2. Briefly the facts of the present case are that the appellant is holder of Service Tax registration under Section 69 of the Finance Act, 1994 under the category of ‘Restaurant Service’ and ‘Accommodation Service’. The appellant had been paying service tax for the two services for the period from May 2011 to June 2012. They stopped paying the tax from July 2012 onwards on the basis of order dated 3/7/2013 of the Hon’ble High Court of Kerala in WP(C) No.14045 of 2011 (E) wherein it was held that (i) sub clauses (zzzzv) and (zzzzw) of Clause 105 of Section 65 of the Finance Act, 1994 as amended by Finance Act, 2011 was beyond the legislative competence fo the Parliament as the sub clauses were covered by Entry 54 and Entry 62 respectively of List II of the Seventh Schedule and (ii) that if any payments had been made by the petitioners on the basis of the impugned clauses, they were entitled to seek refund of the same. Accordingly, the appellant filed a refund claim of Rs.16,43,224/- being the service tax paid for the services rendered during May 2011 to June 2012. The appeal filed by the Department against this was dismissed by the Division Bench of the Hon’ble High Court of Kerala on 21/10/2014. Thereafter, the Department issued a show-cause notice dated 8.1.2014 to show-cause as to why refund claim should not be rejected. After following the due process, the Assistant Commissioner, Palakkad Division, sanctioned the refund claim but credited the same to the consumer welfare fund as provided under Section 11B(2) of the Central Excise Act, 1944 as made applicable to Service Tax as per Section 83 of the Finance Act, 1994 on the ground that the financial records of the appellant for the period 2012-2013 and 2013-14 show that the amount under claim of refund has been treated as expense and thereby passed on the effect of the amount of service tax to their customers. Further, the Assistant Commissioner also relied upon the decision of the apex court in the case of Mafatlal Industries vs. UOI: 1997 (89) ELT 247 = 2002-TIOL-54-SC-CX-CB . Aggrieved by the said order, appellant filed appeal before the Commissioner (A), who rejected the same.

3. Heard both the parties and perused the records.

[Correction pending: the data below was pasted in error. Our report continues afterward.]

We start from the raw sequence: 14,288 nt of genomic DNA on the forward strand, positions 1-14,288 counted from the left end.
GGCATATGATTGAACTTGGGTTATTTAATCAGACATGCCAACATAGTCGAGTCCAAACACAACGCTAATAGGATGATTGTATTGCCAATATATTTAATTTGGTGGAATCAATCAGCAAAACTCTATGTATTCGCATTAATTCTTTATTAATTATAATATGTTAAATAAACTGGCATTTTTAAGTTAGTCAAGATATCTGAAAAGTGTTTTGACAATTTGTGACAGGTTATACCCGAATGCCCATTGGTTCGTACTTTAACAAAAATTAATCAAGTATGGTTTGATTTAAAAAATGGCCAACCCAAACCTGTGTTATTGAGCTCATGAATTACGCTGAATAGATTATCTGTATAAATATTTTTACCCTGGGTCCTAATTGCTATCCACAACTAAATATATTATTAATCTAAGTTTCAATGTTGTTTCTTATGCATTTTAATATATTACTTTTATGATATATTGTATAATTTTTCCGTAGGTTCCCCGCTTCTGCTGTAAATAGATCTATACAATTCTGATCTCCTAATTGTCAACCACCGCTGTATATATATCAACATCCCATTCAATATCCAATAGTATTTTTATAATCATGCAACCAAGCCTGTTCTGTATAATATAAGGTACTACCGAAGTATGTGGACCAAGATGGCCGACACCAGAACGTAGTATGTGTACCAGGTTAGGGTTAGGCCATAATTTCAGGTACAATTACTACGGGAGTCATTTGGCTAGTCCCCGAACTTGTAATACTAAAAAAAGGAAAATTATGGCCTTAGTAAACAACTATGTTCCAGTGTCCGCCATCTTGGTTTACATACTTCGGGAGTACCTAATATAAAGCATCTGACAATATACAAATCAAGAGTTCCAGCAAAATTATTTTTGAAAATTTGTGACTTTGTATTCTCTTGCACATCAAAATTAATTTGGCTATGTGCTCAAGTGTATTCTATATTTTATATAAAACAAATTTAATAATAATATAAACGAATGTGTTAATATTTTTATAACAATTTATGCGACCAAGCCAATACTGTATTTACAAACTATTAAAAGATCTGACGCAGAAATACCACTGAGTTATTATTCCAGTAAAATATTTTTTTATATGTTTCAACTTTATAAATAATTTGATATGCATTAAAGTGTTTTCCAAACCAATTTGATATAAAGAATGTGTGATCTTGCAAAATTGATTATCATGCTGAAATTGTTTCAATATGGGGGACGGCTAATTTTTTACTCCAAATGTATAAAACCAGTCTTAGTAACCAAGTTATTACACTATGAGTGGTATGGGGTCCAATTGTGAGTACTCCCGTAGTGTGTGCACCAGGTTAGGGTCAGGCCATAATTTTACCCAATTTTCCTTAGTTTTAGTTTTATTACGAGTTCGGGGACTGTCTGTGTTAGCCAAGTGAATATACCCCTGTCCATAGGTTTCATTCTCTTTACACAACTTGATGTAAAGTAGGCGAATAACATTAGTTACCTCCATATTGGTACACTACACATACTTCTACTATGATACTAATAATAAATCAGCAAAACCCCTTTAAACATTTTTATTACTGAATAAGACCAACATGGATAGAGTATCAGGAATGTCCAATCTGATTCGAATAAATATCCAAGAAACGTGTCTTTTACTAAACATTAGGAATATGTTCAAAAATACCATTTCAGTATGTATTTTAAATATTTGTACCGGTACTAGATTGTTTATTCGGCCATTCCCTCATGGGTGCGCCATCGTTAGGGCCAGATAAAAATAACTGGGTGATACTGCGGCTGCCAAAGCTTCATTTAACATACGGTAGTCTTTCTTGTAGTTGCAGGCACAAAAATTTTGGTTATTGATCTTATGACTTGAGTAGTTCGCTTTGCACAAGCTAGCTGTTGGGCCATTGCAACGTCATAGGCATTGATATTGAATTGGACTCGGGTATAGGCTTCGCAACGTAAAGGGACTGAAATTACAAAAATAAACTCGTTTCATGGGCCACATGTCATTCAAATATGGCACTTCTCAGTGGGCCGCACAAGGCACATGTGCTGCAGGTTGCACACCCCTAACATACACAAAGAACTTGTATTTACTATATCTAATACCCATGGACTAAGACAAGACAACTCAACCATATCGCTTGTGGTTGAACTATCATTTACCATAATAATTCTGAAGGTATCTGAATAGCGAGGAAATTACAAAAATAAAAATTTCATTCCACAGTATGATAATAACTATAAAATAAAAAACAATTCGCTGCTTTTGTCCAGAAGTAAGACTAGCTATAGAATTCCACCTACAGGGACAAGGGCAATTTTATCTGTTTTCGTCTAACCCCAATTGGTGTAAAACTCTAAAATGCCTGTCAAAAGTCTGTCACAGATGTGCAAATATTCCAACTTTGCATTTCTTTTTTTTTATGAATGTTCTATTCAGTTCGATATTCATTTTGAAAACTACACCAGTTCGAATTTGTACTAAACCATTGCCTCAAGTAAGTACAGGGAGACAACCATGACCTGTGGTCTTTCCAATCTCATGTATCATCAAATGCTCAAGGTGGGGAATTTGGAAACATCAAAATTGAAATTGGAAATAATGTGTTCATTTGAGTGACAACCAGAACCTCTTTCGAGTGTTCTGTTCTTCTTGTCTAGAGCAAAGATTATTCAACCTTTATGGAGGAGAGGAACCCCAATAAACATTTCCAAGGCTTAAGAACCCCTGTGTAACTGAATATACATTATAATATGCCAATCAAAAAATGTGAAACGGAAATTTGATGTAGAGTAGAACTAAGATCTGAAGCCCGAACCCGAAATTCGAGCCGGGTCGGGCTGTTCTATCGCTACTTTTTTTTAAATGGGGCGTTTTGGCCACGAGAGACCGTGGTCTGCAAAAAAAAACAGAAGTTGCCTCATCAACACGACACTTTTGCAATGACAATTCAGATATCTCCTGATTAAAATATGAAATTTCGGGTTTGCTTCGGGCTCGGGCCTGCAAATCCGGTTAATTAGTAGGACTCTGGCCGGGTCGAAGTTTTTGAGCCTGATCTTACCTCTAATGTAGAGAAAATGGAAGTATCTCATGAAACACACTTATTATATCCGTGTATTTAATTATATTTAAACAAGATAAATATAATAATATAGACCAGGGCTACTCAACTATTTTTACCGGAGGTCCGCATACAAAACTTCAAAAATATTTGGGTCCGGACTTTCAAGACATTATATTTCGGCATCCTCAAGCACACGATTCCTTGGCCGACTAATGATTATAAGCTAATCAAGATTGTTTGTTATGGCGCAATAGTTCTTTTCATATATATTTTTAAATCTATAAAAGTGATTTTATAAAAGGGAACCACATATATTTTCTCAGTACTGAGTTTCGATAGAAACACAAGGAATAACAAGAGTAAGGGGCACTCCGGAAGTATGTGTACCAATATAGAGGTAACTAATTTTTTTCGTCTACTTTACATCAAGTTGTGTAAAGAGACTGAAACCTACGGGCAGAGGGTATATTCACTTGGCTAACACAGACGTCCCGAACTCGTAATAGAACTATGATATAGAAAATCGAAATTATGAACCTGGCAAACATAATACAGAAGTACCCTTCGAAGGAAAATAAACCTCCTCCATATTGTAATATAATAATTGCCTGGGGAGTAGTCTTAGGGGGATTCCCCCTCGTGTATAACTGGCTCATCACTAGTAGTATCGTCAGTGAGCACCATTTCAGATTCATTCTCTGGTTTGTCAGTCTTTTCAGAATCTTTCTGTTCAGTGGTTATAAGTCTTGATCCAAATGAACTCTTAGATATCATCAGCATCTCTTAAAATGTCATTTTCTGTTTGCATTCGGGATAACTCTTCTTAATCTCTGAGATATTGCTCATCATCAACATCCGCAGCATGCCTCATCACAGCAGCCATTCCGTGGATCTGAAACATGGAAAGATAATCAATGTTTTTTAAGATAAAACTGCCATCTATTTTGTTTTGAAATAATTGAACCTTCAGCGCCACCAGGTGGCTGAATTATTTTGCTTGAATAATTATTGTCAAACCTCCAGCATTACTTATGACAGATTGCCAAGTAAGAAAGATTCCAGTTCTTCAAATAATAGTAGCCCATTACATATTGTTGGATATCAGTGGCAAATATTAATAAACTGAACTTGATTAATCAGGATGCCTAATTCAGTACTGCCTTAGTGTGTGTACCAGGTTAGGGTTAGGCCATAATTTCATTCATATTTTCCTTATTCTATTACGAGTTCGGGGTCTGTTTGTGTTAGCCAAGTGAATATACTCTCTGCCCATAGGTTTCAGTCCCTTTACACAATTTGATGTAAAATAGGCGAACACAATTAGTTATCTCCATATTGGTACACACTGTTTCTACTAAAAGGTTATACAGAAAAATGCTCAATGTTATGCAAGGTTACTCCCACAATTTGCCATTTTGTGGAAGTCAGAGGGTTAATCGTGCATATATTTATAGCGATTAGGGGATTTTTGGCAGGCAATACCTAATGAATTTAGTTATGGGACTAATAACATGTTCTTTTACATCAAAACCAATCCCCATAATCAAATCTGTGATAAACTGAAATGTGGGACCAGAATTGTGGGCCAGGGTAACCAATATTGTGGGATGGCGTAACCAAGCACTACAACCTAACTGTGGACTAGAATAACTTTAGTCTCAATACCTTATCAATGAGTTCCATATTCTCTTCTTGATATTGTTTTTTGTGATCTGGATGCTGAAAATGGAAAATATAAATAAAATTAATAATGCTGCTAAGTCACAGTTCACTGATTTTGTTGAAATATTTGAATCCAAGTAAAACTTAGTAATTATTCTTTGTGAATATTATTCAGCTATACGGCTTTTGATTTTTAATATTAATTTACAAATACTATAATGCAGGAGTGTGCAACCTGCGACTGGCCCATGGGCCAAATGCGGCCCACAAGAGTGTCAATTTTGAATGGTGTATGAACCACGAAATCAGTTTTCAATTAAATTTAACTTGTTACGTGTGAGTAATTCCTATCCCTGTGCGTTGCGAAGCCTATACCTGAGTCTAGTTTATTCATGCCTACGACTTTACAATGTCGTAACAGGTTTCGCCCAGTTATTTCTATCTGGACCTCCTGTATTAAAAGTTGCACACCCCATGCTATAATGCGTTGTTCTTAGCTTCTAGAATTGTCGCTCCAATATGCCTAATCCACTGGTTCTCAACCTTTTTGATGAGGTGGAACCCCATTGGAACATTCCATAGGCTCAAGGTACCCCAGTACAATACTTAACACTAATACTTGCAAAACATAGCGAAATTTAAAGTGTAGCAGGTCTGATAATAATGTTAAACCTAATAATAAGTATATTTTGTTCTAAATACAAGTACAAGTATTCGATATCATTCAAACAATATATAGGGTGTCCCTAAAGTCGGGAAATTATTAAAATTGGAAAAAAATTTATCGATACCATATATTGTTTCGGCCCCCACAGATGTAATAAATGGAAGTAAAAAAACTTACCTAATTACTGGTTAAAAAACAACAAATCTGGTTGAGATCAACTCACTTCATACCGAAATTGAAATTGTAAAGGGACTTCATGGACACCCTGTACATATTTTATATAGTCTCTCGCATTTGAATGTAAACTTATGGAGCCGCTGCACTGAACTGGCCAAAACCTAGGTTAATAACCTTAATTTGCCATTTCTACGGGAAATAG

4. Learned counsel for the appellant submitted that the impugned order is not sustainable in law as the same has been passed without properly appreciating the facts and the law. He further submitted that after the decision of the Hon’ble Kerala High Court wherein it was held that levy of service tax on both of the services is beyond the legislative competence of Parliament. The appellant filed refund and the learned adjudicating authority though sanctioned the refund but credited the amount to Consumer Welfare Fund on the ground of unjust enrichment. He further submitted that the adjudicating authority though admitted the fact that appellant had not charged service tax in the invoices raised by them to the customers but still held that on verification of financial records for the financial year 2012-13 and 2013-14, the amount claimed as refund was not reflected as assets and has been shown as expenses in the Profit and Loss Account, whereas it should have been treated as amounts receivables in the balance sheet. He further submitted that the Range Officer has verified the records and has submitted its report to the adjudicating authority and has categorically stated that the appellant have not collected the service tax from the service recipient and the aspect of unjust enrichment is absent. He further submitted that identical issue has been examined by the Hon’ble High Court of Madras in the case of CCE, Coimbatore vs. Flow Tec Power: 2006 (202) ELT 404 and has held that unjust enrichment is not applicable even when the refund amount is shown as expenses in the Profit and Loss Account as the assessee has suffered the duty and not passed on to the customers. The assessee has also relied upon the following decisions on this issue: